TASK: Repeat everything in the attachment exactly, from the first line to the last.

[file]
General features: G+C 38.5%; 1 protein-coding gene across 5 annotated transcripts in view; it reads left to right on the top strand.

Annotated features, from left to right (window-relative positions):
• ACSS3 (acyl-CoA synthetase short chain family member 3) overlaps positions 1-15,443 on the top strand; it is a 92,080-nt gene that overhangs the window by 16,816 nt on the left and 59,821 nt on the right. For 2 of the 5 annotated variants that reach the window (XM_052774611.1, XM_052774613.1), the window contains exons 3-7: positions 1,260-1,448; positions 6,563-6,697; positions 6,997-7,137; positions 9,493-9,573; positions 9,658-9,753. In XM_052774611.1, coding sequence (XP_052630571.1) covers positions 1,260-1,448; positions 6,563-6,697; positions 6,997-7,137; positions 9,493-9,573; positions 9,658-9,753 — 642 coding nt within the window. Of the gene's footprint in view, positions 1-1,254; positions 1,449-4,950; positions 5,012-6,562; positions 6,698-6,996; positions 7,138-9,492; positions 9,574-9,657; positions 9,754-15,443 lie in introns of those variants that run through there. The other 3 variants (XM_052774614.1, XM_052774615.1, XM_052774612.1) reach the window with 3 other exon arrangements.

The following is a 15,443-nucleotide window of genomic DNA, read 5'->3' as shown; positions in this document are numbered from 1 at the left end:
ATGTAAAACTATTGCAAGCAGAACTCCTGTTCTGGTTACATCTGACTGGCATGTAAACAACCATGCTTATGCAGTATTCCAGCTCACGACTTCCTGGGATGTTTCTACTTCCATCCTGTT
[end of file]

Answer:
General features: G+C 38.5%; 1 protein-coding gene across 5 annotated transcripts in view; it reads left to right on the top strand.

Annotated features, from left to right (window-relative positions):
• ACSS3 (acyl-CoA synthetase short chain family member 3) overlaps positions 1-15,443 on the top strand; it is a 92,080-nt gene that overhangs the window by 16,816 nt on the left and 59,821 nt on the right. For 2 of the 5 annotated variants that reach the window (XM_052774611.1, XM_052774613.1), the window contains exons 3-7: positions 1,260-1,448; positions 6,563-6,697; positions 6,997-7,137; positions 9,493-9,573; positions 9,658-9,753. In XM_052774611.1, coding sequence (XP_052630571.1) covers positions 1,260-1,448; positions 6,563-6,697; positions 6,997-7,137; positions 9,493-9,573; positions 9,658-9,753 — 642 coding nt within the window. Of the gene's footprint in view, positions 1-1,254; positions 1,449-4,950; positions 5,012-6,562; positions 6,698-6,996; positions 7,138-9,492; positions 9,574-9,657; positions 9,754-15,443 lie in introns of those variants that run through there. The other 3 variants (XM_052774614.1, XM_052774615.1, XM_052774612.1) reach the window with 3 other exon arrangements.

The following is a 15,443-nucleotide window of genomic DNA, read 5'->3' as shown; positions in this document are numbered from 1 at the left end:
ATGTAAAACTATTGCAAGCAGAACTCCTGTTCTGGTTACATCTGACTGGCATGTAAACAACCATGCTTATGCAGTATTCCAGCTCACGACTTCCTGGGATGTTTCTACTTCCATCCTGTT